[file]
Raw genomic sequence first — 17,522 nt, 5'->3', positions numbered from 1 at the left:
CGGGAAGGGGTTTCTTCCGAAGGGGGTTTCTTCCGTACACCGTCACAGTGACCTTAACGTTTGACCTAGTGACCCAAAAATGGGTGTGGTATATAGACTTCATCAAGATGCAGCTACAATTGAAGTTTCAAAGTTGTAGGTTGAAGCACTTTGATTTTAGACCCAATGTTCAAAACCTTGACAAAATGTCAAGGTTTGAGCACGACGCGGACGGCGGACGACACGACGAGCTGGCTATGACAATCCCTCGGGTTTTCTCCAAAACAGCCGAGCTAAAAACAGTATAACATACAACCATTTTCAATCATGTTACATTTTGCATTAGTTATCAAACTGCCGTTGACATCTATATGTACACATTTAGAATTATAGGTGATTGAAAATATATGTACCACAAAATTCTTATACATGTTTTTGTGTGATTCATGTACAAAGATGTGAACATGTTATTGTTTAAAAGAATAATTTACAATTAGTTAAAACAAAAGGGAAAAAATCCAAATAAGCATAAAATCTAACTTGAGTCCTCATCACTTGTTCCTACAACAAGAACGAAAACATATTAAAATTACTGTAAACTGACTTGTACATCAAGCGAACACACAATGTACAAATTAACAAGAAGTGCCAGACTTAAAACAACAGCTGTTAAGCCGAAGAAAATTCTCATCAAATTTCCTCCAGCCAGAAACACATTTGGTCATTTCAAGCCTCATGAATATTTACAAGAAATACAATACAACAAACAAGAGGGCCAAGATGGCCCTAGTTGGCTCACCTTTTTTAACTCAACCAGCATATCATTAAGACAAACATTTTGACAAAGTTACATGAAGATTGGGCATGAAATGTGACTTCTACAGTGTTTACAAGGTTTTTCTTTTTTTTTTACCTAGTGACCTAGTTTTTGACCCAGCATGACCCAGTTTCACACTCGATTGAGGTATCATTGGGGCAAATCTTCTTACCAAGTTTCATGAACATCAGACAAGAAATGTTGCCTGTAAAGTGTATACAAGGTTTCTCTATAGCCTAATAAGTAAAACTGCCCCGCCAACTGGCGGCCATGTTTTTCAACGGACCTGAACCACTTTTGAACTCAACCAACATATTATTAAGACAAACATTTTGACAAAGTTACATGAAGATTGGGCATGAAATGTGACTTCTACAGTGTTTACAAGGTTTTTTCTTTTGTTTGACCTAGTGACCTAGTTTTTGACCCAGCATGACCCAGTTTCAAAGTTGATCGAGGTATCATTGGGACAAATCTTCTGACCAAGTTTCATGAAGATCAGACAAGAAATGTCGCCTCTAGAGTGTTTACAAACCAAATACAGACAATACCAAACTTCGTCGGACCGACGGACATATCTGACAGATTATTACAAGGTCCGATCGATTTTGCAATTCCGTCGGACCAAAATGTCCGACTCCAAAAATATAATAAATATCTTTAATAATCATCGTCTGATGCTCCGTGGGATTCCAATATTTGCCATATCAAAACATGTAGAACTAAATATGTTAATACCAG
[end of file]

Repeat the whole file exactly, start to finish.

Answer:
Raw genomic sequence first — 17,522 nt, 5'->3', positions numbered from 1 at the left:
CGGGAAGGGGTTTCTTCCGAAGGGGGTTTCTTCCGTACACCGTCACAGTGACCTTAACGTTTGACCTAGTGACCCAAAAATGGGTGTGGTATATAGACTTCATCAAGATGCAGCTACAATTGAAGTTTCAAAGTTGTAGGTTGAAGCACTTTGATTTTAGACCCAATGTTCAAAACCTTGACAAAATGTCAAGGTTTGAGCACGACGCGGACGGCGGACGACACGACGAGCTGGCTATGACAATCCCTCGGGTTTTCTCCAAAACAGCCGAGCTAAAAACAGTATAACATACAACCATTTTCAATCATGTTACATTTTGCATTAGTTATCAAACTGCCGTTGACATCTATATGTACACATTTAGAATTATAGGTGATTGAAAATATATGTACCACAAAATTCTTATACATGTTTTTGTGTGATTCATGTACAAAGATGTGAACATGTTATTGTTTAAAAGAATAATTTACAATTAGTTAAAACAAAAGGGAAAAAATCCAAATAAGCATAAAATCTAACTTGAGTCCTCATCACTTGTTCCTACAACAAGAACGAAAACATATTAAAATTACTGTAAACTGACTTGTACATCAAGCGAACACACAATGTACAAATTAACAAGAAGTGCCAGACTTAAAACAACAGCTGTTAAGCCGAAGAAAATTCTCATCAAATTTCCTCCAGCCAGAAACACATTTGGTCATTTCAAGCCTCATGAATATTTACAAGAAATACAATACAACAAACAAGAGGGCCAAGATGGCCCTAGTTGGCTCACCTTTTTTAACTCAACCAGCATATCATTAAGACAAACATTTTGACAAAGTTACATGAAGATTGGGCATGAAATGTGACTTCTACAGTGTTTACAAGGTTTTTCTTTTTTTTTTACCTAGTGACCTAGTTTTTGACCCAGCATGACCCAGTTTCACACTCGATTGAGGTATCATTGGGGCAAATCTTCTTACCAAGTTTCATGAACATCAGACAAGAAATGTTGCCTGTAAAGTGTATACAAGGTTTCTCTATAGCCTAATAAGTAAAACTGCCCCGCCAACTGGCGGCCATGTTTTTCAACGGACCTGAACCACTTTTGAACTCAACCAACATATTATTAAGACAAACATTTTGACAAAGTTACATGAAGATTGGGCATGAAATGTGACTTCTACAGTGTTTACAAGGTTTTTTCTTTTGTTTGACCTAGTGACCTAGTTTTTGACCCAGCATGACCCAGTTTCAAAGTTGATCGAGGTATCATTGGGACAAATCTTCTGACCAAGTTTCATGAAGATCAGACAAGAAATGTCGCCTCTAGAGTGTTTACAAACCAAATACAGACAATACCAAACTTCGTCGGACCGACGGACATATCTGACAGATTATTACAAGGTCCGATCGATTTTGCAATTCCGTCGGACCAAAATGTCCGACTCCAAAAATATAATAAATATCTTTAATAATCATCGTCTGATGCTCCGTGGGATTCCAATATTTGCCATATCAAAACATGTAGAACTAAATATGTTAATACCAG